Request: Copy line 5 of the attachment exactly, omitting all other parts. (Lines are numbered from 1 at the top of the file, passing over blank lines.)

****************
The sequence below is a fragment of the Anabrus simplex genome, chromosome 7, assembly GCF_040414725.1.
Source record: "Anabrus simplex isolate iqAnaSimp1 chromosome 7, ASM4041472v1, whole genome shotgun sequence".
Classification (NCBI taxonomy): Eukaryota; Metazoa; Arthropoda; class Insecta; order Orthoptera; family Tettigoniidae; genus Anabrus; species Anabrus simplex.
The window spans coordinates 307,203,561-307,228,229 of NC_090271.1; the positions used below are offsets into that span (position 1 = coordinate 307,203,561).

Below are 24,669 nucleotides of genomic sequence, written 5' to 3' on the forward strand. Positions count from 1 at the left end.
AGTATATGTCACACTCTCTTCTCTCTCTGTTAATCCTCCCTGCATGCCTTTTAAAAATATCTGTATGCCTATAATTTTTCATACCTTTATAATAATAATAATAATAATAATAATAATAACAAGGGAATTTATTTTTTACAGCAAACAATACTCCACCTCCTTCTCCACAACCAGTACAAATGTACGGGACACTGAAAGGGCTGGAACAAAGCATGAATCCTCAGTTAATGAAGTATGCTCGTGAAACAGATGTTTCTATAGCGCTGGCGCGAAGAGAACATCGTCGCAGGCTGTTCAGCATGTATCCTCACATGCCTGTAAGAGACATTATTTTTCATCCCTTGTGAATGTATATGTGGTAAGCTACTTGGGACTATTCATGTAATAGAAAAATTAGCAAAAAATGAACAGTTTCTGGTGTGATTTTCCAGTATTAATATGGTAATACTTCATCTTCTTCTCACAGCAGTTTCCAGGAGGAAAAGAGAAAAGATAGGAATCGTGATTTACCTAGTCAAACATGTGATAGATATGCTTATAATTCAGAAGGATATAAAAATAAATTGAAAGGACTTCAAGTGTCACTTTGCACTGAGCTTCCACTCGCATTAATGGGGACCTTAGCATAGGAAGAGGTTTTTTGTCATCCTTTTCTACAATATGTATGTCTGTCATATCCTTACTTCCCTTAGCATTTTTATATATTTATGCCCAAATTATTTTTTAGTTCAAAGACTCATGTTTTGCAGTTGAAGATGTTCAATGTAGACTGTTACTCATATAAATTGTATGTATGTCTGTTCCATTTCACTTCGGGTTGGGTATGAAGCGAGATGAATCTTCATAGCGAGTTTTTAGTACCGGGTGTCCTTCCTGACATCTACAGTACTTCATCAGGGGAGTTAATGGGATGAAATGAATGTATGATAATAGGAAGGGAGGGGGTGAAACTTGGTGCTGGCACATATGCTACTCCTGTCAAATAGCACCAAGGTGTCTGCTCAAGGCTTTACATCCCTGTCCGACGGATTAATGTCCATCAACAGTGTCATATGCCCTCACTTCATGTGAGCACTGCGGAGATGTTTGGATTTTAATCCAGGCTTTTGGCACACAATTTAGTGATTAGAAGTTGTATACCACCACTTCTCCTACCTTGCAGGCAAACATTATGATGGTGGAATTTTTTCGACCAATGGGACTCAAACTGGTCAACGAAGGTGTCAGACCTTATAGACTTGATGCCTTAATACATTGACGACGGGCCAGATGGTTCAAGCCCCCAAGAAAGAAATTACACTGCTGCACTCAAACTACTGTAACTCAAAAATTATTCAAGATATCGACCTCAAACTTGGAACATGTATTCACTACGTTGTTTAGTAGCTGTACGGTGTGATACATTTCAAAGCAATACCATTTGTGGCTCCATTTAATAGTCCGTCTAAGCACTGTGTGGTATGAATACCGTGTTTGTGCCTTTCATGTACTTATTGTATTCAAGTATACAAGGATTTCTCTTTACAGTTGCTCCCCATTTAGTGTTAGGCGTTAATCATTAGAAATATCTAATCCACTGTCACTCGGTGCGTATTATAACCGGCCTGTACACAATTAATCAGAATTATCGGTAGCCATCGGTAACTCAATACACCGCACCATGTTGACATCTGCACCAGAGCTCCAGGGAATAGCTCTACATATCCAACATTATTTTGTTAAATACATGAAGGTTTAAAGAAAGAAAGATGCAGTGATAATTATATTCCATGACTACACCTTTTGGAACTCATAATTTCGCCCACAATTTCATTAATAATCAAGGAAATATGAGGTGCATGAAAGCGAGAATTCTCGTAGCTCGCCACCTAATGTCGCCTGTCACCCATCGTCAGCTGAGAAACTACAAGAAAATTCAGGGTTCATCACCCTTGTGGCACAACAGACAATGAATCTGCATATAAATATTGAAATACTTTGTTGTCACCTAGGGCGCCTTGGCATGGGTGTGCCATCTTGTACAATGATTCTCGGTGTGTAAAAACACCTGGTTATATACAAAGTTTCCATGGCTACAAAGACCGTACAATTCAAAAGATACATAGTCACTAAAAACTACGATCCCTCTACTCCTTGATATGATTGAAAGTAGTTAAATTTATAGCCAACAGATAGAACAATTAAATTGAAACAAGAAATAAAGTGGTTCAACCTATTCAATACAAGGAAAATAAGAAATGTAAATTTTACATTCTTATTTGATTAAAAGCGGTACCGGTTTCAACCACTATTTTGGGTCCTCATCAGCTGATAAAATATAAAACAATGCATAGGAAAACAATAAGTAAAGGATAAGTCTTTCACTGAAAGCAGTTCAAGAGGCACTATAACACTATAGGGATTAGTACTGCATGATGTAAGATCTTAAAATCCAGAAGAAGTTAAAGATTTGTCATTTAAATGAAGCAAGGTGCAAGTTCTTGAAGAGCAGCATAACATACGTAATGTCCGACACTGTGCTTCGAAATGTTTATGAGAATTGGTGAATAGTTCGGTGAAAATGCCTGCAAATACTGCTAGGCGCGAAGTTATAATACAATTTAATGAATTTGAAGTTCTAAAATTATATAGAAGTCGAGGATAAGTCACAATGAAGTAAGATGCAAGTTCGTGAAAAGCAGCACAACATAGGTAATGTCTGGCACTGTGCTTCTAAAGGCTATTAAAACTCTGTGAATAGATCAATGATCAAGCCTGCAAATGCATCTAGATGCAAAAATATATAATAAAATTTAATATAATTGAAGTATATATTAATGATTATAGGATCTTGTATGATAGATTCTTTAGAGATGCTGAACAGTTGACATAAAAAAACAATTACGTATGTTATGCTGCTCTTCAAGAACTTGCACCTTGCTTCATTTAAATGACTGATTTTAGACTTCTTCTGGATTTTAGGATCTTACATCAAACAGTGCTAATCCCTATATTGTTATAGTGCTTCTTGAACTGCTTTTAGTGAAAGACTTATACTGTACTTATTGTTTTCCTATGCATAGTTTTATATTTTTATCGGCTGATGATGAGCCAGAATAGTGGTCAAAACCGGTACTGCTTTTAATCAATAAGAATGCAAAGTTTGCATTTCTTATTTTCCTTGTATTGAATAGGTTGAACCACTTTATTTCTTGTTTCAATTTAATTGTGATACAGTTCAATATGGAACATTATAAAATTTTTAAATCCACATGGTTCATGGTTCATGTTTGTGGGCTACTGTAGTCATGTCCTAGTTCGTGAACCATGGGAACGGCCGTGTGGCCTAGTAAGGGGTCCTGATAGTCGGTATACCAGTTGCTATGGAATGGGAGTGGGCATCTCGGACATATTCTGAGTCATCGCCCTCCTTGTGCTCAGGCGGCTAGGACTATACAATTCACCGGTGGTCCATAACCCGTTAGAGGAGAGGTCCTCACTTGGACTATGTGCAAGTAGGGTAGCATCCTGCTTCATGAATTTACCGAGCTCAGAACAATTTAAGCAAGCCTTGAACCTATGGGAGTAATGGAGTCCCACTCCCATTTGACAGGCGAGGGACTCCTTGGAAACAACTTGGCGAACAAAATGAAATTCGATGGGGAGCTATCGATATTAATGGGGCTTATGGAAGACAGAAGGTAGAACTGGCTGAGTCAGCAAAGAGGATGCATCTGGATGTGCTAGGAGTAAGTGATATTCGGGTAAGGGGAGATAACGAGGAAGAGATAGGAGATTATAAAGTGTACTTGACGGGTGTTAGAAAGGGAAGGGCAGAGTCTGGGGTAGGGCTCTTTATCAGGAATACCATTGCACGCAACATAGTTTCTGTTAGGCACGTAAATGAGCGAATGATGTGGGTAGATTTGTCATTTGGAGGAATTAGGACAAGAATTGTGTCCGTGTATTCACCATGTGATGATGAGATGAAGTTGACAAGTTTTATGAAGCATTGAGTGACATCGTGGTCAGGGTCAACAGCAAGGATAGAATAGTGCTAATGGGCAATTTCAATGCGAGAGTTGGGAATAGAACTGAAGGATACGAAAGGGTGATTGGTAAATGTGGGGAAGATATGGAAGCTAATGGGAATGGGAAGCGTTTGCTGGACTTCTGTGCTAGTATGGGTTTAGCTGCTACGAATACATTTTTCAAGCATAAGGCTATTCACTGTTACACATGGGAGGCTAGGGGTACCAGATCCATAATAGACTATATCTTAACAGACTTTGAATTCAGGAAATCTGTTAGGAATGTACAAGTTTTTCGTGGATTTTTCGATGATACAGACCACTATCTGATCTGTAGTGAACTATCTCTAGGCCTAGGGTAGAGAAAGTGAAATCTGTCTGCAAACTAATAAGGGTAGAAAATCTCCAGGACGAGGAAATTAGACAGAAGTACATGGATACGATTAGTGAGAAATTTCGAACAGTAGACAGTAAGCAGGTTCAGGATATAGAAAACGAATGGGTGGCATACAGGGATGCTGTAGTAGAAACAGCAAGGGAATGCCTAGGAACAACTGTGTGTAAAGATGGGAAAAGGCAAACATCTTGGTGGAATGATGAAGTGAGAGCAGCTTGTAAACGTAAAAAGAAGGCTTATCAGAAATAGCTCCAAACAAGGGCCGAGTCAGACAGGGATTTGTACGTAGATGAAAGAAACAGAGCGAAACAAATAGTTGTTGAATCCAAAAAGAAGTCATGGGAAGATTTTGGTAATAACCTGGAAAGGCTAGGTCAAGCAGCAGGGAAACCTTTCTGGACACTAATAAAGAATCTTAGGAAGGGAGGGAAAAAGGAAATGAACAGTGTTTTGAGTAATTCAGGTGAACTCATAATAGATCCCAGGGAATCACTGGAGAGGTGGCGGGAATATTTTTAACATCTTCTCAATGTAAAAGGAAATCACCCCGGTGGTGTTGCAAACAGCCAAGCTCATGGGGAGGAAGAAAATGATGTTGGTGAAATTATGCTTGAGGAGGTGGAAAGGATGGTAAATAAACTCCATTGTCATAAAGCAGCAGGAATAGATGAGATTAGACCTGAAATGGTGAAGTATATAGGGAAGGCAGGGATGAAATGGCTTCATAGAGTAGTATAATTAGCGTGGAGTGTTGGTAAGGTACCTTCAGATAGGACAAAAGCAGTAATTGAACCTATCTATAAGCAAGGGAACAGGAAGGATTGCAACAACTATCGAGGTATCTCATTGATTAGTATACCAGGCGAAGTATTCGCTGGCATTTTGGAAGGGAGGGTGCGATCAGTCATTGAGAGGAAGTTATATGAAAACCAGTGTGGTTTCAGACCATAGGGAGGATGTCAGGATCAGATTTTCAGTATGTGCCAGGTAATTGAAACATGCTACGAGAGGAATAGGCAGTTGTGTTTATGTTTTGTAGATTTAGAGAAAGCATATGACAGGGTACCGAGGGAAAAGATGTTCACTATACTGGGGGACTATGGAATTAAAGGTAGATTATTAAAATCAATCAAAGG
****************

Below are 24,669 nucleotides of genomic sequence, written 5' to 3' on the forward strand. Positions count from 1 at the left end.